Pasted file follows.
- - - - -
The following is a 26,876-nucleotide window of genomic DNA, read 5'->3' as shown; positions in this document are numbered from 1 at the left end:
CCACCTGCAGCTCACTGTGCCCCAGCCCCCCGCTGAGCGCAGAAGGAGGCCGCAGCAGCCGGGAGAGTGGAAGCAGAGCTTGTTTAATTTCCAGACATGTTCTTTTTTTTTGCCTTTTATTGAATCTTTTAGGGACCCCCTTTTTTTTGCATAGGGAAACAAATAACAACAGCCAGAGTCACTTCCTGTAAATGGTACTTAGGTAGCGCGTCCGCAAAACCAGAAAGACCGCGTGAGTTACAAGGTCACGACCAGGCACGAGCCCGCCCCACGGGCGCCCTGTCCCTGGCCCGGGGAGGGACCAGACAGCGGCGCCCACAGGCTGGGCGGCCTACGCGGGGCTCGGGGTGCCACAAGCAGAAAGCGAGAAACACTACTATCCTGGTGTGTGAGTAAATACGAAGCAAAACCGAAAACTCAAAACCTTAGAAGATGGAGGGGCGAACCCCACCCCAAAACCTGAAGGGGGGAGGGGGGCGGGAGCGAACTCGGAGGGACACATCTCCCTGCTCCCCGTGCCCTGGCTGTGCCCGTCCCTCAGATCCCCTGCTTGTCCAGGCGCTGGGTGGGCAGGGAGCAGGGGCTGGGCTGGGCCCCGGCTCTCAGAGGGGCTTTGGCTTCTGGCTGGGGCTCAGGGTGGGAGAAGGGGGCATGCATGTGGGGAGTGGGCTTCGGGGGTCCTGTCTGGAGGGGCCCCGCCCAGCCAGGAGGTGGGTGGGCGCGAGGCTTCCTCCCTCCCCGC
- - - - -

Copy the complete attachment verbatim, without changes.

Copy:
The following is a 26,876-nucleotide window of genomic DNA, read 5'->3' as shown; positions in this document are numbered from 1 at the left end:
CCACCTGCAGCTCACTGTGCCCCAGCCCCCCGCTGAGCGCAGAAGGAGGCCGCAGCAGCCGGGAGAGTGGAAGCAGAGCTTGTTTAATTTCCAGACATGTTCTTTTTTTTTGCCTTTTATTGAATCTTTTAGGGACCCCCTTTTTTTTGCATAGGGAAACAAATAACAACAGCCAGAGTCACTTCCTGTAAATGGTACTTAGGTAGCGCGTCCGCAAAACCAGAAAGACCGCGTGAGTTACAAGGTCACGACCAGGCACGAGCCCGCCCCACGGGCGCCCTGTCCCTGGCCCGGGGAGGGACCAGACAGCGGCGCCCACAGGCTGGGCGGCCTACGCGGGGCTCGGGGTGCCACAAGCAGAAAGCGAGAAACACTACTATCCTGGTGTGTGAGTAAATACGAAGCAAAACCGAAAACTCAAAACCTTAGAAGATGGAGGGGCGAACCCCACCCCAAAACCTGAAGGGGGGAGGGGGGCGGGAGCGAACTCGGAGGGACACATCTCCCTGCTCCCCGTGCCCTGGCTGTGCCCGTCCCTCAGATCCCCTGCTTGTCCAGGCGCTGGGTGGGCAGGGAGCAGGGGCTGGGCTGGGCCCCGGCTCTCAGAGGGGCTTTGGCTTCTGGCTGGGGCTCAGGGTGGGAGAAGGGGGCATGCATGTGGGGAGTGGGCTTCGGGGGTCCTGTCTGGAGGGGCCCCGCCCAGCCAGGAGGTGGGTGGGCGCGAGGCTTCCTCCCTCCCCGC